Sat, Oct 11, 2014 - Page 9 News List

Global response to Ebola crisis ‘failed miserably’: World Bank

By Larry Elliott  /  The Guardian, WASHINGTON

World Bank president Jim Yong Kim on Wednesday said that the international community had “failed miserably” in its response to the Ebola virus, which has killed more than 3,800 people in west Africa, and warned that the crisis now affecting Spain and the US was going to get much worse.

Amid signs yesterday that Western governments were being forced to take the risks of a global pandemic more seriously, Kim said he wanted them to back a new US$20 billion global health fund that would be able to react instantly to emergencies.

“It’s late. It’s really late,” Kim said before the Washington-based organization’s annual meeting this weekend. “We should have done so many things. Healthcare systems should have been built. There should have been monitoring when the first cases were reported. There should have been an organized response.”

Kim’s warning that the global community was still not “moving fast enough” came as the Ebola virus claimed its first victim in the US and news of a case in Spain sent shares in travel and airline companies tumbling on stock exchanges.

The WHO said the number of deaths from Ebola in west Africa now stood at 3,879, with no evidence that the epidemic was being brought under control.

Britain on Wednesday said that it was scaling up its efforts to deal with the Ebola virus that has gripped Sierra Leone, Liberia and Guinea. All of England’s major hospitals are making preparations to isolate and treat patients suspected of having Ebola if a serious outbreak occurs, while more than 750 military personnel and the medical ship RFA Argus are being sent to west Africa to help contain the outbreak.

The announcement followed a meeting of the government’s Cobra emergency committee, chaired by British Prime Minister David Cameron.

RFA Argus has a fully-equipped hospital, including critical care and high-dependency units, and is scheduled to be sent to Sierra Leone along with three Merlin helicopters.

The US has also announced that it is scaling up its efforts and is set to tighten screening procedures at airports from this weekend. Thomas Duncan, who died in a Dallas hospital on Wednesday after arriving from Liberia, lied in a questionnaire about whether he had been in contact with anyone affected by Ebola.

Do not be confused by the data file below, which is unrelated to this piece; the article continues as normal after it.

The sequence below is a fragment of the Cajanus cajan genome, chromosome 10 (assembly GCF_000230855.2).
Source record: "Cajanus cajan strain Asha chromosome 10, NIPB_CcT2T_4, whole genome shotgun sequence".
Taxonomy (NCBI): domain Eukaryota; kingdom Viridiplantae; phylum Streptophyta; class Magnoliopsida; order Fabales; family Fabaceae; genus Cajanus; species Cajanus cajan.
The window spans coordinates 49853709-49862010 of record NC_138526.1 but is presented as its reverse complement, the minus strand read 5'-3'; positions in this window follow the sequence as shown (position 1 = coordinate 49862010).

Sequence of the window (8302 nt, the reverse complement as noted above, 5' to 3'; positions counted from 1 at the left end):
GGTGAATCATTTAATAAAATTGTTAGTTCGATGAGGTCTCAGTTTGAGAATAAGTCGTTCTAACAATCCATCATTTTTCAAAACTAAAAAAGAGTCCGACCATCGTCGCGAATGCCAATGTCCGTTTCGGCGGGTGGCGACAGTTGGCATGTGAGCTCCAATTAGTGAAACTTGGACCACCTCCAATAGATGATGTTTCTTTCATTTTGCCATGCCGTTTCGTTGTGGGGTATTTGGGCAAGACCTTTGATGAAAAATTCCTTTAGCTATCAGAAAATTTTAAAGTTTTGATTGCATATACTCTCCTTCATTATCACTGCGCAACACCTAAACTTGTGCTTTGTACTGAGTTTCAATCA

Kim said he welcomed the UK and the US scaling up their efforts, but said that a high price was being paid for 11 months of delay and interagency argument.

“Now that there are cases in Spain and the US, the chances of the virus going to other European countries is fairly high,” he said.

In a blunt assessment of how the international community had coped with the crisis, Kim said: “We were tested by Ebola and we failed. We failed miserably in our response.”

He urged finance ministers attending meetings of the World Bank and the IMF this weekend to provide the resources needed to treat Ebola patients in their home countries.

Under the World Bank’s plan, resources would be provided to build big specialized treatment centers and to extend care to local communities. Every developed country should be prepared to send trained medical staff to west Africa, Kim said.

“We don’t need to stop all travel from these countries. It’s going to be impossible to stop people. The way to stop the flow of patients from these countries getting to the rest of the world is to have programs that will treat people and increase survival dramatically. It’s possible. We need to have quality services in place so that the motivation to leave these countries goes away. It is a rational thing to do to get away because we don’t have the treatment in place,” he said.

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